Project Title: Bubbles
Place / Event: Architectural Fairy tales 2016 Competition
Type: Architectural design competition entry
Organiser / Support: Blank Space
Exploring the boundaries of the field of spatial design, Ephemera Collective ventured for the first time in the world of storytelling with the project Bubbles. This project was submitted to the third annual Architecture Fairy Tale Competition, organized by Blank Space.
Once we realized benefits of new Bubbles, all our fears were gone and there was no turning back. You could connect and enter one of several hundred official platforms created for Bubbles. Those were amazing.
No earth, no ground, no gravity, just skyscrapers with no beginning and no end in sight, smooth surfaces whose tips got lost in clouds and light.
Bubbles was the reason I got into art. It was all there. Nothing to limit me but the moundanity of the ideas I have and concepts I can turn them into. Why would anyone settle for just one that is outside the door, when in my mind I can access wonders that don’t even exist in the world beyond it? Even if I wanted to, I can’t.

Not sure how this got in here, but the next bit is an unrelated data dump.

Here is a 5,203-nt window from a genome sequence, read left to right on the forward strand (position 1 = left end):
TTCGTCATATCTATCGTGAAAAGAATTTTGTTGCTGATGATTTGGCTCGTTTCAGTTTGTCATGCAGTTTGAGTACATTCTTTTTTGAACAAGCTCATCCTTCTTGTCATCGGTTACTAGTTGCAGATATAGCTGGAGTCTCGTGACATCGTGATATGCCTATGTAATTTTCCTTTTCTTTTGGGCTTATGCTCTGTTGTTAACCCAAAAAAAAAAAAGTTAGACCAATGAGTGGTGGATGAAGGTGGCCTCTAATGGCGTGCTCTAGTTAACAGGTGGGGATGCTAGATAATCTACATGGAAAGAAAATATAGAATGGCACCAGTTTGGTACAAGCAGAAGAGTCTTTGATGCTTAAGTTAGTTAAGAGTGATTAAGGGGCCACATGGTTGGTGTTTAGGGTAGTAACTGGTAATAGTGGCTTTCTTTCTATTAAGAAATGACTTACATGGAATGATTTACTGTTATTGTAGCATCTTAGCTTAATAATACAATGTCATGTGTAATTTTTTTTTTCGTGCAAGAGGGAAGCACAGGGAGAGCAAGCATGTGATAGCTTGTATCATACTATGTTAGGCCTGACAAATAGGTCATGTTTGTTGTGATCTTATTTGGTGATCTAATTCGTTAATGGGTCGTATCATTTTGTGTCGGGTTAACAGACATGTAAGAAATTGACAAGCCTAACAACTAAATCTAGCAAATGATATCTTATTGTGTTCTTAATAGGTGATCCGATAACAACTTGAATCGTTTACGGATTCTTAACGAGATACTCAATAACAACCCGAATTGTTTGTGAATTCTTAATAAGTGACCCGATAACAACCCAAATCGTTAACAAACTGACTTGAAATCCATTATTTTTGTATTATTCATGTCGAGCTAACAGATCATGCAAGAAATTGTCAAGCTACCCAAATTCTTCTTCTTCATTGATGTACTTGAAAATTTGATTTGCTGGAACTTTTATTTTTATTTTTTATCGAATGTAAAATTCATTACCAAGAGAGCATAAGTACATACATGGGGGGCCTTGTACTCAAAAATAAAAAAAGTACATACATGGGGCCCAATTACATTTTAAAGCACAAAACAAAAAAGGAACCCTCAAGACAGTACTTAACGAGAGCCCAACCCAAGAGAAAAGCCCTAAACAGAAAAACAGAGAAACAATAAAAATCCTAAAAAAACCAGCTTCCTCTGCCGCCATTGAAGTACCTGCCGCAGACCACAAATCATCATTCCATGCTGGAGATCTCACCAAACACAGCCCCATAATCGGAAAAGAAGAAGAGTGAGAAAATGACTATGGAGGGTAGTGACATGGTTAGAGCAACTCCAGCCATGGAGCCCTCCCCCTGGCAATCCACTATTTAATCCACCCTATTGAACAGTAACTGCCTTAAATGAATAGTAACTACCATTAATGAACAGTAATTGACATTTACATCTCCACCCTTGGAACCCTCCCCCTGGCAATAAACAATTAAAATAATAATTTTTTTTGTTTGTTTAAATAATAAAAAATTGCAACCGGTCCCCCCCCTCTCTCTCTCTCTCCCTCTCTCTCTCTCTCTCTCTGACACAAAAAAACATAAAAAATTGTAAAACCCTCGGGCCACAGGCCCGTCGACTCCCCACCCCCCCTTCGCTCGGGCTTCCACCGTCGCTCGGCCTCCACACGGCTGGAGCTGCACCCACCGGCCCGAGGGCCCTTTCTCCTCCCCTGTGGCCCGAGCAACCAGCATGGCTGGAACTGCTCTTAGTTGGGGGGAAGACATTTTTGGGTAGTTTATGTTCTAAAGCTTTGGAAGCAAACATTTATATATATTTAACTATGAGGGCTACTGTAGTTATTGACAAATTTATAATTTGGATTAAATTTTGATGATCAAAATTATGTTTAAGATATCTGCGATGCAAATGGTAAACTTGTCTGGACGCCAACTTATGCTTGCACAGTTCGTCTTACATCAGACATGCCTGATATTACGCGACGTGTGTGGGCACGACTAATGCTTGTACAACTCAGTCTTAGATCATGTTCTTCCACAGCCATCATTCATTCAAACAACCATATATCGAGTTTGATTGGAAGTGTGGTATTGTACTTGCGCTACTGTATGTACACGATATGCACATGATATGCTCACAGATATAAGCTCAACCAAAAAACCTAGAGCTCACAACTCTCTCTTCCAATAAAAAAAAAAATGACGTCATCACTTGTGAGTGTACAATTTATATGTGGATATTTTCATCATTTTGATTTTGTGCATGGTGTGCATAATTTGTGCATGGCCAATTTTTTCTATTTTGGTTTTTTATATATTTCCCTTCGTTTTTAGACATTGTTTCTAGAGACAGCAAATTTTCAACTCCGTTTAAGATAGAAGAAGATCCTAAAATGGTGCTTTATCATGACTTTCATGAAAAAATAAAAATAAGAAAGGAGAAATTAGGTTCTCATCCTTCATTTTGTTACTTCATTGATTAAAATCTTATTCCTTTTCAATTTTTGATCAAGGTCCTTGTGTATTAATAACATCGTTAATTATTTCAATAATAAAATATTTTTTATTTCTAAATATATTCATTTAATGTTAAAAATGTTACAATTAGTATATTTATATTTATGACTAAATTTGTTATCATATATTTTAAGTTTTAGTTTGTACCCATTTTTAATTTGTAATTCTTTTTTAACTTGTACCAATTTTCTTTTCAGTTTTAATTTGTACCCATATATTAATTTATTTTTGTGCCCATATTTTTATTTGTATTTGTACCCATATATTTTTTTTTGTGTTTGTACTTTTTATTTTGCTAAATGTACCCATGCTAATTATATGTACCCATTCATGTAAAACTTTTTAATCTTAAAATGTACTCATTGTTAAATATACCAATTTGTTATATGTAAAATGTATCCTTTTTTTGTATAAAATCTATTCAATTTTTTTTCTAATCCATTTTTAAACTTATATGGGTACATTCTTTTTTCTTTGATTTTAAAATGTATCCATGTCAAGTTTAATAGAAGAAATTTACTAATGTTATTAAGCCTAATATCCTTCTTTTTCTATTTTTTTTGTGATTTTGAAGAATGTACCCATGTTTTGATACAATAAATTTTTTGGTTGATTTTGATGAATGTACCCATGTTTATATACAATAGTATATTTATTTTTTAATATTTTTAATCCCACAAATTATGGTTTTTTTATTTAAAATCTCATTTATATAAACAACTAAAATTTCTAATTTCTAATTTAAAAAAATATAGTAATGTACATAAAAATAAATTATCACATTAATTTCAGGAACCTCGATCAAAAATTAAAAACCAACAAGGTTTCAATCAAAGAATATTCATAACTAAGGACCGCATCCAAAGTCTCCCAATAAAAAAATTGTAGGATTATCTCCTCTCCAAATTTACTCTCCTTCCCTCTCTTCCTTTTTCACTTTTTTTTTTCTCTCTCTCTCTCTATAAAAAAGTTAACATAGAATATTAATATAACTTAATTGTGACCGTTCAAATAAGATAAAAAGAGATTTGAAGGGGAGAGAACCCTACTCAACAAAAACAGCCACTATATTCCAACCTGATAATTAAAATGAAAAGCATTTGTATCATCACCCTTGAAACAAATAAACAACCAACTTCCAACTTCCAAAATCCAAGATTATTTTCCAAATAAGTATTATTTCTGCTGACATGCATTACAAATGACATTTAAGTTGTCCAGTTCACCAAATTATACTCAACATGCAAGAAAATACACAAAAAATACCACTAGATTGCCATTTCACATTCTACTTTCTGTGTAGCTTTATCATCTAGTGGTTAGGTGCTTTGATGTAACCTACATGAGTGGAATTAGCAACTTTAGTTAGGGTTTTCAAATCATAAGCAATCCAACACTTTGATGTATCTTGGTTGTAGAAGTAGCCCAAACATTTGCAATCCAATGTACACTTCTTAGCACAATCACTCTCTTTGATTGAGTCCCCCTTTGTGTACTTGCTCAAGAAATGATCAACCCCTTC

Bubbles is undefinable. Bubbles is limitless. Bubbles is borderless. Bubbles is endless.
Without me, without us, there would be no one left to create these worlds for others. There are many of us but we are all unique, all necessary.
I don’t really remember time before Bubbles. I got my first one when I was 13, my parents were very strict about that, but even before I used my brother’s whenever I got the chance. At that time it was just a visor with a nano-bionic glove. It allowed you to enter a platform @Bubbles virtual reality network, to see, hear and to move around. “A whole new world at the tip of your fingers.” That’s how they advertised it. By the time I got my first one, Bubbles started to look more like the one I have now. It was a network of neurological micro-processors that you put on your hands, legs, temples, back of your neck and chest. Perfect armor against the world you were in, and the only way inside a new one. At first people were little unsettled by the intimacy of this technology. They couldn’t accept something inhuman that became so organically connected to our bodies, like a second skin, a better pair of eyes and ears, prosthetics that made us aware more than any deity was ever imagined to be, vehicle that took us to worlds that no drugs could reach. Once we realized benefits of new Bubbles, all our fears were gone and there was no turning back.